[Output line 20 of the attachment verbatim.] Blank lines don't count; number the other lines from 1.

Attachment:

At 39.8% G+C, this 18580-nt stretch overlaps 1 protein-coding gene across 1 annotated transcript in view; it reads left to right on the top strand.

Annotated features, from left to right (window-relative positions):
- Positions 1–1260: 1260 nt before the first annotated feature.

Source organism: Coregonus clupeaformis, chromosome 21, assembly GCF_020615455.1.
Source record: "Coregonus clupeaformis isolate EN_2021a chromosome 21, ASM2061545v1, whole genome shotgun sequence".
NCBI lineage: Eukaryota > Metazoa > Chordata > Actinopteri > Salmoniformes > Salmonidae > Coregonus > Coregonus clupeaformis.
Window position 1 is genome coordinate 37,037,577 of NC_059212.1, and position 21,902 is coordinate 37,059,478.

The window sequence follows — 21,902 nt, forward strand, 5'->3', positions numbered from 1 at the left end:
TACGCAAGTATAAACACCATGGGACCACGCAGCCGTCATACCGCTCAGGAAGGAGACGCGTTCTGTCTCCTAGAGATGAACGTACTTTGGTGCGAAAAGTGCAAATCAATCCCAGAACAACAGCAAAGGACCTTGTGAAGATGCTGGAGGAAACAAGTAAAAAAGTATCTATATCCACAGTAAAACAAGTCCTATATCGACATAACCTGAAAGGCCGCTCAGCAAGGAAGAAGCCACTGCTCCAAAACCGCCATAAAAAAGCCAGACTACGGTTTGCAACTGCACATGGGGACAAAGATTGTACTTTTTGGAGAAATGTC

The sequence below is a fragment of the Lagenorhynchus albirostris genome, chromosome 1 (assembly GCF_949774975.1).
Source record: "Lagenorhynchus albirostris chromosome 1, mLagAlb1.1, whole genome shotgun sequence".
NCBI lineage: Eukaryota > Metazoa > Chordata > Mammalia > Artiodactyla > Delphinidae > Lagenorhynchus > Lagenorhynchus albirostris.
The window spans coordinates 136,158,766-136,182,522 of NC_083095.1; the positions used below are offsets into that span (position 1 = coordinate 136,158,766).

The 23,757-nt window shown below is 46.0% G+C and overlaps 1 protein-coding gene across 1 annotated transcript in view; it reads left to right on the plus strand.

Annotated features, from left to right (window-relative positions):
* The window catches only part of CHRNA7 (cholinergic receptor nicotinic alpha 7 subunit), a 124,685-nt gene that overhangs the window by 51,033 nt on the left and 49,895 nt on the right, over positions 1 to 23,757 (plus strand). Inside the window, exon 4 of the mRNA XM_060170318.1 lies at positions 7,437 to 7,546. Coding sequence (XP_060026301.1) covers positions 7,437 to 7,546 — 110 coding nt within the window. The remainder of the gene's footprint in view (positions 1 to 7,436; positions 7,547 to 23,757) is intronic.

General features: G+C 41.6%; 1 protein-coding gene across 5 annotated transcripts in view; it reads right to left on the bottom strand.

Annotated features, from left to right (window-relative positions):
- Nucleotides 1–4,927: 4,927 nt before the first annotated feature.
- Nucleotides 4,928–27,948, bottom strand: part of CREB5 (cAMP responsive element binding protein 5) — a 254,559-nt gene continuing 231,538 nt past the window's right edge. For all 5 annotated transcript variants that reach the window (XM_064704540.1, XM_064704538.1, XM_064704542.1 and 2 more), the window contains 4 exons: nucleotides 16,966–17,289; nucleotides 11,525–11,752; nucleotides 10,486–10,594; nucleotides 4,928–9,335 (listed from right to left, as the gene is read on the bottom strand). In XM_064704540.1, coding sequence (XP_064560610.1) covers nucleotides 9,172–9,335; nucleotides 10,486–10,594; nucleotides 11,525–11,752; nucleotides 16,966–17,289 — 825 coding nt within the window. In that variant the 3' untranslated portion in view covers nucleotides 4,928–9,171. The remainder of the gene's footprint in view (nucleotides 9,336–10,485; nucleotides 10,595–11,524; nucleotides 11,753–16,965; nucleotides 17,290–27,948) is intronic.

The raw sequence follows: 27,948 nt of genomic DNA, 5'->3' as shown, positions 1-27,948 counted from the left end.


- Nucleotides 4,928–27,948, bottom strand: part of CREB5 (cAMP responsive element binding protein 5) — a 254,559-nt gene continuing 231,538 nt past the window's right edge. For all 5 annotated transcript variants that reach the window (XM_064704540.1, XM_064704538.1, XM_064704542.1 and 2 more), the window contains 4 exons: nucleotides 16,966–17,289; nucleotides 11,525–11,752; nucleotides 10,486–10,594; nucleotides 4,928–9,335 (listed from right to left, as the gene is read on the bottom strand). In XM_064704540.1, coding sequence (XP_064560610.1) covers nucleotides 9,172–9,335; nucleotides 10,486–10,594; nucleotides 11,525–11,752; nucleotides 16,966–17,289 — 825 coding nt within the window. In that variant the 3' untranslated portion in view covers nucleotides 4,928–9,171. The remainder of the gene's footprint in view (nucleotides 9,336–10,485; nucleotides 10,595–11,524; nucleotides 11,753–16,965; nucleotides 17,290–27,948) is intronic.